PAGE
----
The studio behind the upcoming “Ghostbusters” reboot released a second look at the comedy today. The new trailer offers a broader peek at the story, the special effects and the updated Slimer. That’s the infamous ghost from the 1984 original, for those not weaned on Bill Murray’s blockbuster romp.
What’s still missing? The laughs. And, more importantly, a reason to get excited above and beyond nostalgia for the source material.
The first trailer got shellacked by consumers, shattering the record for most negative reactions to a YouTube clip. Expect a kinder reaction to Trailer 2.
But not by much.
What’s a movie marketing team to do? Throw down the Gender Card, of course. The latest salvo? Team up with Hillary Clinton.
Clinton will appear along with the “Ghostbusters” stars on the May 25 episode of syndicated talker “Ellen.”
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The Democratic front runner is no stranger to playing the Gender Card. Her campaign slogan is “I’m With Her,” and her acolytes routinely dismiss criticism of her persona and policies as “sexist.”
For months, those defending “Ghostbusters” did the same thing.
So pairing Clinton with the “Ghostbusters” cast makes sense, if only to double down on the Gender Card. Host Ellen DeGeneres has a history of fawning over Clinton, and by having her share the stage with the film’s cast the message will be clear.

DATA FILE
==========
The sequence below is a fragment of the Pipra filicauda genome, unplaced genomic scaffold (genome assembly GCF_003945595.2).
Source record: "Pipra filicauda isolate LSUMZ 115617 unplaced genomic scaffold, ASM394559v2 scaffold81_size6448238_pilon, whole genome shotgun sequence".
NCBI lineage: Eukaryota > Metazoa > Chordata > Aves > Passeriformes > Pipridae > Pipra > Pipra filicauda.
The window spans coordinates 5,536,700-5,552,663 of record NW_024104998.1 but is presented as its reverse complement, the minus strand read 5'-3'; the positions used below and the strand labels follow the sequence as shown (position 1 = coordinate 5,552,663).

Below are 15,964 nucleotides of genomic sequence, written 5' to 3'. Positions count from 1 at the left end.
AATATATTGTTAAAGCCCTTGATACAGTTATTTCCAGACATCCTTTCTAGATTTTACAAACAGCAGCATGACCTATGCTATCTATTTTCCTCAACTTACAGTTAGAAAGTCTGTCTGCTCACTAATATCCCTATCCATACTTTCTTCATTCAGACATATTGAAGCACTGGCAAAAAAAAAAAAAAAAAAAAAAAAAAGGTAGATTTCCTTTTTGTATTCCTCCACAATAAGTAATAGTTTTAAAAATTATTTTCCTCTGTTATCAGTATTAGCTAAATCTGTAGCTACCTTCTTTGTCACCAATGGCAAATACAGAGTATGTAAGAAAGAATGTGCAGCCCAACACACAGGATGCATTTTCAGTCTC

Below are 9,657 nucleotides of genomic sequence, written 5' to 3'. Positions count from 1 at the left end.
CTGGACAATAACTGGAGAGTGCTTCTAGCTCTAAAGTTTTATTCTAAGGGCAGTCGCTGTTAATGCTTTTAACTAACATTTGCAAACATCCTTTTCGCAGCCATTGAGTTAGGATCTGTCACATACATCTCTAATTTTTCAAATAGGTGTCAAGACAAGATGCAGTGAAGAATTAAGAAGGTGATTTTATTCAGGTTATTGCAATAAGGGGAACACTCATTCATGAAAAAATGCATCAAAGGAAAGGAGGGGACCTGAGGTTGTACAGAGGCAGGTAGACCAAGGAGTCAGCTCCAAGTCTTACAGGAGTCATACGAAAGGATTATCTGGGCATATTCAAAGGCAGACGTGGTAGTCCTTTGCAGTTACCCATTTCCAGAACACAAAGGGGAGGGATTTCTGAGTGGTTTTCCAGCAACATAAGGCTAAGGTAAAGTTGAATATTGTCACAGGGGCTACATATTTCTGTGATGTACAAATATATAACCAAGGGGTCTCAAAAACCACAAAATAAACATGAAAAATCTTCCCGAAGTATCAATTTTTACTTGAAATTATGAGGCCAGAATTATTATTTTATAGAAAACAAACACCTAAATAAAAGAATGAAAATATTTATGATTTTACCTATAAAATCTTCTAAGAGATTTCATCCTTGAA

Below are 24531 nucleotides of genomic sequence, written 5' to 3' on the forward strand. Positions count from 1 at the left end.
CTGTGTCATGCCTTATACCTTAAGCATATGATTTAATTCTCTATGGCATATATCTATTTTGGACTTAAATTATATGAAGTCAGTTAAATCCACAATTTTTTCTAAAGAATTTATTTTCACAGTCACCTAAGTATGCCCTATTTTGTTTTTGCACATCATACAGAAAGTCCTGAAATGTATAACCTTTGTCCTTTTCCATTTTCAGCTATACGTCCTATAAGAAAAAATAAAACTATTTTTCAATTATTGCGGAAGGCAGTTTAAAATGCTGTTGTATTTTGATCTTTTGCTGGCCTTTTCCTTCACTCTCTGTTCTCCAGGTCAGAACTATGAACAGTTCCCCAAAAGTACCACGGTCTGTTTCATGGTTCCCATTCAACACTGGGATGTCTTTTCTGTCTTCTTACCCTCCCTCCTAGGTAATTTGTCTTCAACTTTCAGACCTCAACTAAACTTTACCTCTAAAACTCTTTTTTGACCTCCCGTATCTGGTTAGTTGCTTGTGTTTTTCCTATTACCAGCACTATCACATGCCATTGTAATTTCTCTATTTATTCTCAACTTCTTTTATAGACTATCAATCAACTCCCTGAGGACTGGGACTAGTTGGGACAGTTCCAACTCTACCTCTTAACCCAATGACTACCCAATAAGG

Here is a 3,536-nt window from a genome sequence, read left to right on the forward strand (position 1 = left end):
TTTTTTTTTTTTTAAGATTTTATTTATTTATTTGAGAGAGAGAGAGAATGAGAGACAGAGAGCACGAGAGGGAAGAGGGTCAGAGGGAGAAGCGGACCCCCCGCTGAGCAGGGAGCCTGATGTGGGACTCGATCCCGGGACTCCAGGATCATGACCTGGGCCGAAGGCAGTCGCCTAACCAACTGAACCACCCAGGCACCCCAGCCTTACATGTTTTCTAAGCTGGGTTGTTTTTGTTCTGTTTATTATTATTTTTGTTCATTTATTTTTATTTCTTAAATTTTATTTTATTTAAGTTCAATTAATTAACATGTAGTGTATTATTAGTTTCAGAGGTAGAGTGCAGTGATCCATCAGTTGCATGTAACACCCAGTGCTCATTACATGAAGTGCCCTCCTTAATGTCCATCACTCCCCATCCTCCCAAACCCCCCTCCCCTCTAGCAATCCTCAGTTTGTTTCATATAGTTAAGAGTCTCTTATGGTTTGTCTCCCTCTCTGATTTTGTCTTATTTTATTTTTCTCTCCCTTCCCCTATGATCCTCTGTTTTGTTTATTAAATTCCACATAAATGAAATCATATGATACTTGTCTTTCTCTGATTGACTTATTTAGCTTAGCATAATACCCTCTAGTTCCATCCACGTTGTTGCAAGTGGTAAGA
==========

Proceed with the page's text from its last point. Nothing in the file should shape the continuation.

Attack the film and you’re attacking women.
You can even hear that in the new trailer. Leslie Jones, one of the four Ghostbusters, does a stage dive expecting to be caught by a wave of concert goers. Instead, she drops straight to the venue’s floor.
“So I don’t know if it was a race thing or a lady thing, but I’m mad as hell,” she cries.
The generic victim card is hardly a recipe for success. Movies like “Ghostbusters” cost a fortune. In this case, that’s roughly $154 million, an early figure that doesn’t include the massive marketing costs. And getting back in the black isn’t just about those box office receipts. The movie is meant to start a new franchise, sell plenty of merchandise and possibly kick off other “Ghost”-related features.
Playing the Gender Card might mean the movie sells enough tickets to cross the $100 million mark. It also might push away as many viewers as it attracts.
It’s exactly the opposite of the Marvel Model, the gold standard of modern movie marketing.
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Marvel movies don’t get political. They avoid ideological agendas. They simply entertain while telling tales tied to our modern era.
That’s how you make movies that bring in $300 million and up, as “Captain America: Civil War” is currently doing.
Director Paul Feig and the “Ghostbusters” team want it both ways. They demand we treat swapping out the all-male original cast with actresses as nothing unusual. And certainly nothing that should be critiqued at face value.
Yet, as the movie’s marketing machines wheezes and coughs closer to the July 15 release date, they weaponize the movie as an attack on sexist Hollywood.
Hollywood IS sexist. The best way to battle that isn’t to play the Gender Card. It’s to make more good movies written by and starring women.
That doesn’t require any card play whatsoever.